Daily Management Review

Russia Faces A Critical Debt Repayment Deadline And Potential Rate Hike By Central Bank


Russia Faces A Critical Debt Repayment Deadline And Potential Rate Hike By Central Bank
Next week, the price that Russia will be paying for its invasion of Ukraine will become further evident, with a hitherto inconceivable sovereign default approaching, additional emergency central bank measures expected, and a stock market fall assured if the market reopens.
The West has cut Russia off from crucial portions of the global financial markets as a result of Moscow's "special operation" in its former Soviet neighbor, sparking the country's greatest economic catastrophe since the fall of the Soviet Union in 1991.
Another low might be reached on Wednesday. Two of the government's dollar-denominated bonds are set to be paid for $117 million. However, it has indicated that it would not, or that if it does, it will be in roubles, implying a default.
It has a 30-day grace period in theory, but that is a minor point. It would be the country's first international default since the Bolshevik revolution more than a century ago if it happened.
"Default is quite imminent," said Roberto Sifon a top analyst at S&P Global which has just hit Russia with the world's biggest ever sovereign credit rating downgrade.
The fact that state-run oil giants Gazprom and Rosneft have recently completed foreign bond payments and have over $200 billion in still-unapproved government reserves gives some hope that this will not happen, but the odds are stacked against them.
Wednesday might be busy for a variety of reasons.
Central bank and Moscow Exchange insiders told Russia's Vedomosti financial daily this week that banned domestic share and bond trading might resume by then.
At the very least, it would be chaotic in the short run. When the crisis erupted, Russia's major corporations, which were also listed on the London and New York stock exchanges, had their foreign shares plummet to nearly nothing, and they have now been halted.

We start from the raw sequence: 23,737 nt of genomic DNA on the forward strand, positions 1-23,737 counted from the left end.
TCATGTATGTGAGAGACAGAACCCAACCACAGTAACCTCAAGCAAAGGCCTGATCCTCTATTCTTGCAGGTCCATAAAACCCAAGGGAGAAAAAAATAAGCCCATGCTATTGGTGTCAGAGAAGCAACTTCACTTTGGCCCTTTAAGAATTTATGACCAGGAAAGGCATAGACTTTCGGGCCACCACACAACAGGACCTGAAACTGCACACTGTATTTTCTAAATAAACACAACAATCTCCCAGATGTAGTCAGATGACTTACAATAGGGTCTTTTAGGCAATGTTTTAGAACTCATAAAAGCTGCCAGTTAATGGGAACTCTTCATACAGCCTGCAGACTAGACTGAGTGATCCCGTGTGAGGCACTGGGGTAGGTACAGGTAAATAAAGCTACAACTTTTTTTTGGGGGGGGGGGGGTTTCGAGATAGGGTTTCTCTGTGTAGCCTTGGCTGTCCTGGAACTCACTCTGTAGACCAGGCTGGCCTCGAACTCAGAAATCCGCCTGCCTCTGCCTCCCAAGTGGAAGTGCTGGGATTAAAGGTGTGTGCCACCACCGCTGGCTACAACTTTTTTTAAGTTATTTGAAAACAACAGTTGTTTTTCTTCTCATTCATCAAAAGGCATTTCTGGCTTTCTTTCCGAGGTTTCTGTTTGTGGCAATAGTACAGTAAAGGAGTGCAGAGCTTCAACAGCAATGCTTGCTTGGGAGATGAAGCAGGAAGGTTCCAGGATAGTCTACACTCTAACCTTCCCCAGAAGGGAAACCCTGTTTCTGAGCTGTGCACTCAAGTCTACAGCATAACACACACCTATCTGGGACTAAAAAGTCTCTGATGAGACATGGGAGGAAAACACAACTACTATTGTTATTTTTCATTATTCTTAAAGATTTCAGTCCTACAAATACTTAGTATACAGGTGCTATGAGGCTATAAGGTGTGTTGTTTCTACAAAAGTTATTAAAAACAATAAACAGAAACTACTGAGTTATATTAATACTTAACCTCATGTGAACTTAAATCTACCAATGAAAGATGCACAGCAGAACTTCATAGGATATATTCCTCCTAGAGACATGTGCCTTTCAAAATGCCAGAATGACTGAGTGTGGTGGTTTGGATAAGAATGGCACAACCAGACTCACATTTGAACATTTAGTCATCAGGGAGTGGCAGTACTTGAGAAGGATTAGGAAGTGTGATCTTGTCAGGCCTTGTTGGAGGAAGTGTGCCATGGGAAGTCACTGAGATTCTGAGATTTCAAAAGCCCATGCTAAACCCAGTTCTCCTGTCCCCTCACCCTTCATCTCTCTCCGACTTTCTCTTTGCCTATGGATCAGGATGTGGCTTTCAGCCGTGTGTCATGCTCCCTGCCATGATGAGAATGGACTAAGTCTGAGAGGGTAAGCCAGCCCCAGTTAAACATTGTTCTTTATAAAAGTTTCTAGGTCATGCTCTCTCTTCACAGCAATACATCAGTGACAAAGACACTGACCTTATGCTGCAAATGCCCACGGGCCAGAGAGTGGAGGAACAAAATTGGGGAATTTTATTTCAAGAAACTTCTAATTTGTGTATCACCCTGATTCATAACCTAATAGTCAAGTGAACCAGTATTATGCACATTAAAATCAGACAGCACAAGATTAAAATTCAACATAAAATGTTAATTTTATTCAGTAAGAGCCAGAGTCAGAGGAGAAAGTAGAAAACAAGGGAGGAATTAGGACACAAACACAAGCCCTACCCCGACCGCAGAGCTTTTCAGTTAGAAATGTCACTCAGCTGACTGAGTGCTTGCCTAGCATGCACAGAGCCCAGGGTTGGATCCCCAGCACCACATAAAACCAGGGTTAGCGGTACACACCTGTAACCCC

"There are many financial institutions that are sitting on Russian assets that they want to get rid of but they can't," said Rabobank currency strategist Jane Foley.
"They have no real option but to sit on them. But that means that when they are allowed to trade, the selling could be quite persistent."
It's not going to end there. Russia's central bank is set to convene on Friday, having already raised interest rates to 20% and implemented sweeping capital controls in an attempt to avoid a full-fledged financial disaster.
Due to a combination of bank run fears, sanctions damage, and an abrupt inflation increase driven by a 40 per cent drop in the rouble, Western investment firms such as JPMorgan now estimate the economy to contract by 7 per cent this year.
This is in contrast to projections of 3 per cent increase at the start of the year. It also implies a peak-to-trough drop of roughly 12 per cent, which would be higher than the 10% drop during the 1998 rouble crisis, the 11 per cent loss during the global financial catastrophe, and the 9 per cent drop during the Covid-19 epidemic.
"The CBR might hike rates a bit further, that would be safest assumption right now," said Arthur Budaghyan, chief emerging market strategist at BCA Research.
The most important steps at this point, though, may be more capital control measures to keep the financial system contained.
"Ensuring the banks can function, can still process payments and keep credit flowing to the economy so it can at least function in some capacity is much more important," Budaghyan said.